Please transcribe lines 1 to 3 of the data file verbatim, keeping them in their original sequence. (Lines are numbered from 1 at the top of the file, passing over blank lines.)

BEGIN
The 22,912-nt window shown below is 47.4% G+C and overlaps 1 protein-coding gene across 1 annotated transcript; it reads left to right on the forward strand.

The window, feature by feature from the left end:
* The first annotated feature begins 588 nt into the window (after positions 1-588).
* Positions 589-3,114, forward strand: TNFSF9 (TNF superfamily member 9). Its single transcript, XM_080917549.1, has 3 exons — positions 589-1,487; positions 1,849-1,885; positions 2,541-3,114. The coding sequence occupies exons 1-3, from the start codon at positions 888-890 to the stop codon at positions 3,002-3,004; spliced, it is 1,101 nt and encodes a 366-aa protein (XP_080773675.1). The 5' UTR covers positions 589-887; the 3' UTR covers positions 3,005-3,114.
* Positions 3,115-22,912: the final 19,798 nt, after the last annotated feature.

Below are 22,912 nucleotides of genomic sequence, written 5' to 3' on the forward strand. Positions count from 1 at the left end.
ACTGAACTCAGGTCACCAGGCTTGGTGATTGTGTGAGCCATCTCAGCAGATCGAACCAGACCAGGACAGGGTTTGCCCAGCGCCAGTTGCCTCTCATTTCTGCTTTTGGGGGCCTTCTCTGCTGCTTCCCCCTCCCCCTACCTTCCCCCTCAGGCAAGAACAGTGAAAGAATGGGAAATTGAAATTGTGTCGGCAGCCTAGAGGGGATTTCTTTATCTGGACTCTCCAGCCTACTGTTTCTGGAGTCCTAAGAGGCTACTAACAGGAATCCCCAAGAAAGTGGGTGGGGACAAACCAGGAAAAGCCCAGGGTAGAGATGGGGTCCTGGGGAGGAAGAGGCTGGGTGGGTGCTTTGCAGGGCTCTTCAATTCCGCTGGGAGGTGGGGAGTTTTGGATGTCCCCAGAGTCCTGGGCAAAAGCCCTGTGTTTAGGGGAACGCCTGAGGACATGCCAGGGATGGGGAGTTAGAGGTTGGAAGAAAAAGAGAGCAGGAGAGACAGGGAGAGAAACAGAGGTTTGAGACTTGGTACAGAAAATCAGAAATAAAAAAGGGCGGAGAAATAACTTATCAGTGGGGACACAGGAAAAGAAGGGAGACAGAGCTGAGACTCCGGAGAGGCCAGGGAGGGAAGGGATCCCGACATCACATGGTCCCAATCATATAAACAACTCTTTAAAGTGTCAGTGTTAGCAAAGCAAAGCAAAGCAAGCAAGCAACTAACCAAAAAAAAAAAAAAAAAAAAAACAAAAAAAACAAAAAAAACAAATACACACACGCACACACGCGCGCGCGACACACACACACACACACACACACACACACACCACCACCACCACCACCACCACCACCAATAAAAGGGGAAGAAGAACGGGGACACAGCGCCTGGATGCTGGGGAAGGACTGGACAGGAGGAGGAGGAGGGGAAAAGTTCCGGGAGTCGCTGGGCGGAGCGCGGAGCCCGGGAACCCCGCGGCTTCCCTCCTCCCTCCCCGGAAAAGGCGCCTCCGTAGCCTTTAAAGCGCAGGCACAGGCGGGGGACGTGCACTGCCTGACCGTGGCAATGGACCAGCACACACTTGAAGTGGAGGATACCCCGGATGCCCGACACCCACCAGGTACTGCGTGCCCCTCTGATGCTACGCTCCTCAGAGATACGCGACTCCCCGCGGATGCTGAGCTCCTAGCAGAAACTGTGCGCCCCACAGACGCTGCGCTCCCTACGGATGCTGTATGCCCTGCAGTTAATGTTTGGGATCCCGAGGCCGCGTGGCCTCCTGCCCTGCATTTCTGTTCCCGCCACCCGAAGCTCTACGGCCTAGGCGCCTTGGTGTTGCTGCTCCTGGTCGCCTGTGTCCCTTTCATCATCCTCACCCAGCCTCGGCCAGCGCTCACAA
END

The 22,912-nt window shown below is 47.4% G+C and overlaps 1 protein-coding gene across 1 annotated transcript; it reads left to right on the forward strand.

The window, feature by feature from the left end:
* The first annotated feature begins 588 nt into the window (after positions 1-588).